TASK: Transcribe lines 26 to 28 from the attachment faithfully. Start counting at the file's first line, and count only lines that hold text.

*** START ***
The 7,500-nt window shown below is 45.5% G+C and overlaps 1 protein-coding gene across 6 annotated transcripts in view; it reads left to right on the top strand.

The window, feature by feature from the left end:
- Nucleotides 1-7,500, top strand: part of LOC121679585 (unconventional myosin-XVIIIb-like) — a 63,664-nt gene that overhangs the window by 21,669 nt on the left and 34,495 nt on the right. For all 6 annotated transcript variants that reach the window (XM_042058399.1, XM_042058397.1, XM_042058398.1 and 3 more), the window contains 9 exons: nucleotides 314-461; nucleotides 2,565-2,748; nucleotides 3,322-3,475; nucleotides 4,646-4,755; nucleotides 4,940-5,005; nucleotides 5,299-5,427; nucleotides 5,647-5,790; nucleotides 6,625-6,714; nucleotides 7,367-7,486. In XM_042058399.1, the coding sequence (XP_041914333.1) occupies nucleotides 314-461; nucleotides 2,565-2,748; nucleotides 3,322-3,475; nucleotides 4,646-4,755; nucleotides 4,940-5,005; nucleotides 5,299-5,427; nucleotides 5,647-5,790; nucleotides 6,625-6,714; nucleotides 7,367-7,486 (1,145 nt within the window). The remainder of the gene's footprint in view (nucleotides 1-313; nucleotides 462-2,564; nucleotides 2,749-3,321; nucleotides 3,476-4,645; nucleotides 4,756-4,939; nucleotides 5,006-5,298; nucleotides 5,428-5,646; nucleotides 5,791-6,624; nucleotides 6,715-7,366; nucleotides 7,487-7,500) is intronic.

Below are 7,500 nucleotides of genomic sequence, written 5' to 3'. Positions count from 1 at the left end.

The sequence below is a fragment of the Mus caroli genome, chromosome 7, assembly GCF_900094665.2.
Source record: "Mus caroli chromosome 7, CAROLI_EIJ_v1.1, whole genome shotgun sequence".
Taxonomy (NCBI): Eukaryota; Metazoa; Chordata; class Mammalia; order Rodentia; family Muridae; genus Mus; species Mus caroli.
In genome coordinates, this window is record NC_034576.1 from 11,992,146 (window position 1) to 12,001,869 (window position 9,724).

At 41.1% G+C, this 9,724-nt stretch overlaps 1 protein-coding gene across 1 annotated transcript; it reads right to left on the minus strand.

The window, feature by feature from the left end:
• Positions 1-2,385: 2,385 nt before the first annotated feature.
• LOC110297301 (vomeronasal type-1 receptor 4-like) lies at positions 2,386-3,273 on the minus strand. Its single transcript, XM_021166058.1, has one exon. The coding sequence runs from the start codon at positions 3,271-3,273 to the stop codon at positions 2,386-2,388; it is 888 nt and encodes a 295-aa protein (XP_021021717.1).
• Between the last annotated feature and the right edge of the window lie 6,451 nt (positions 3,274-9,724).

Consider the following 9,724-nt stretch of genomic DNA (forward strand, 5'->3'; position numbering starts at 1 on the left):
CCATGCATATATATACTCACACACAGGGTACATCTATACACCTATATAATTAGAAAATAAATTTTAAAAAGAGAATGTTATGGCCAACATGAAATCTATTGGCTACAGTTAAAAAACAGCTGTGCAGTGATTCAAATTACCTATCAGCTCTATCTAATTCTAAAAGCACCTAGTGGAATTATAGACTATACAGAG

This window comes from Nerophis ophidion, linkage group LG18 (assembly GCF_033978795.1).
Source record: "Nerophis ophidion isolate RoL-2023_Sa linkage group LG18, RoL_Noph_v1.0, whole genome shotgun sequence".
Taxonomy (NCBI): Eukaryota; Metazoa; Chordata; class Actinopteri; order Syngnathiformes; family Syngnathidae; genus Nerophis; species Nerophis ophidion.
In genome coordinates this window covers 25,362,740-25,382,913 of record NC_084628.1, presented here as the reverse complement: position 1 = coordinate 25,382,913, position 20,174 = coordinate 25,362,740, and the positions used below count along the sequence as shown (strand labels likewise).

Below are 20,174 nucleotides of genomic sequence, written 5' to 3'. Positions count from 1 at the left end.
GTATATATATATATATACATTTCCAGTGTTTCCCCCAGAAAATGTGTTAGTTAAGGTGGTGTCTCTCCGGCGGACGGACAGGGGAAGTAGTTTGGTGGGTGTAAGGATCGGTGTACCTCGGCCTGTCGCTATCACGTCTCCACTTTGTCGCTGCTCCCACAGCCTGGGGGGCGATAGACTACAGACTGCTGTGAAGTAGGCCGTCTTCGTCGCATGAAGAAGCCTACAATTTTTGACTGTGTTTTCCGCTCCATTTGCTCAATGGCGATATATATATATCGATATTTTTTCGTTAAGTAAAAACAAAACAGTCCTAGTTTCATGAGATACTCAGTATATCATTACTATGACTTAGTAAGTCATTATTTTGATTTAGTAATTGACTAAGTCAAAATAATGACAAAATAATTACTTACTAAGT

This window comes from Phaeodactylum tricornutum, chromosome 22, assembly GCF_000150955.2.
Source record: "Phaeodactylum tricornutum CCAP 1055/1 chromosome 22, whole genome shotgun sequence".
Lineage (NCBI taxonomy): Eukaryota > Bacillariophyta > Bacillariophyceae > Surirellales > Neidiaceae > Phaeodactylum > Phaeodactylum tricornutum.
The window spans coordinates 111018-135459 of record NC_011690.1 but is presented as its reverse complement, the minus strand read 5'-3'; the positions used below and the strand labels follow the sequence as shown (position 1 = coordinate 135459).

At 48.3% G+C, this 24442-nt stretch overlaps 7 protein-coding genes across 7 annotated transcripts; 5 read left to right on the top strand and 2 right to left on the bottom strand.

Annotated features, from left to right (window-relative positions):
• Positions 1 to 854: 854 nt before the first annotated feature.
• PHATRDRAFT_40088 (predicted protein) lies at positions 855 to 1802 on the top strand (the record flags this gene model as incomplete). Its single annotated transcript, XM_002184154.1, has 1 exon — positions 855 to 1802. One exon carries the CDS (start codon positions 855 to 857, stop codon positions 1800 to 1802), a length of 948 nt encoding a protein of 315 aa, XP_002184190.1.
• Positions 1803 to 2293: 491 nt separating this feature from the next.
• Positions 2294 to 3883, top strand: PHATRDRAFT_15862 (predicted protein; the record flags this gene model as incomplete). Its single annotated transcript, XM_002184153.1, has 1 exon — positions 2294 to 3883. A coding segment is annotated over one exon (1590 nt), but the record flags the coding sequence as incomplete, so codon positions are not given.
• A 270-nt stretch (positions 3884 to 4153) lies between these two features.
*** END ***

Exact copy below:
At 48.3% G+C, this 24442-nt stretch overlaps 7 protein-coding genes across 7 annotated transcripts; 5 read left to right on the top strand and 2 right to left on the bottom strand.

Annotated features, from left to right (window-relative positions):
• Positions 1 to 854: 854 nt before the first annotated feature.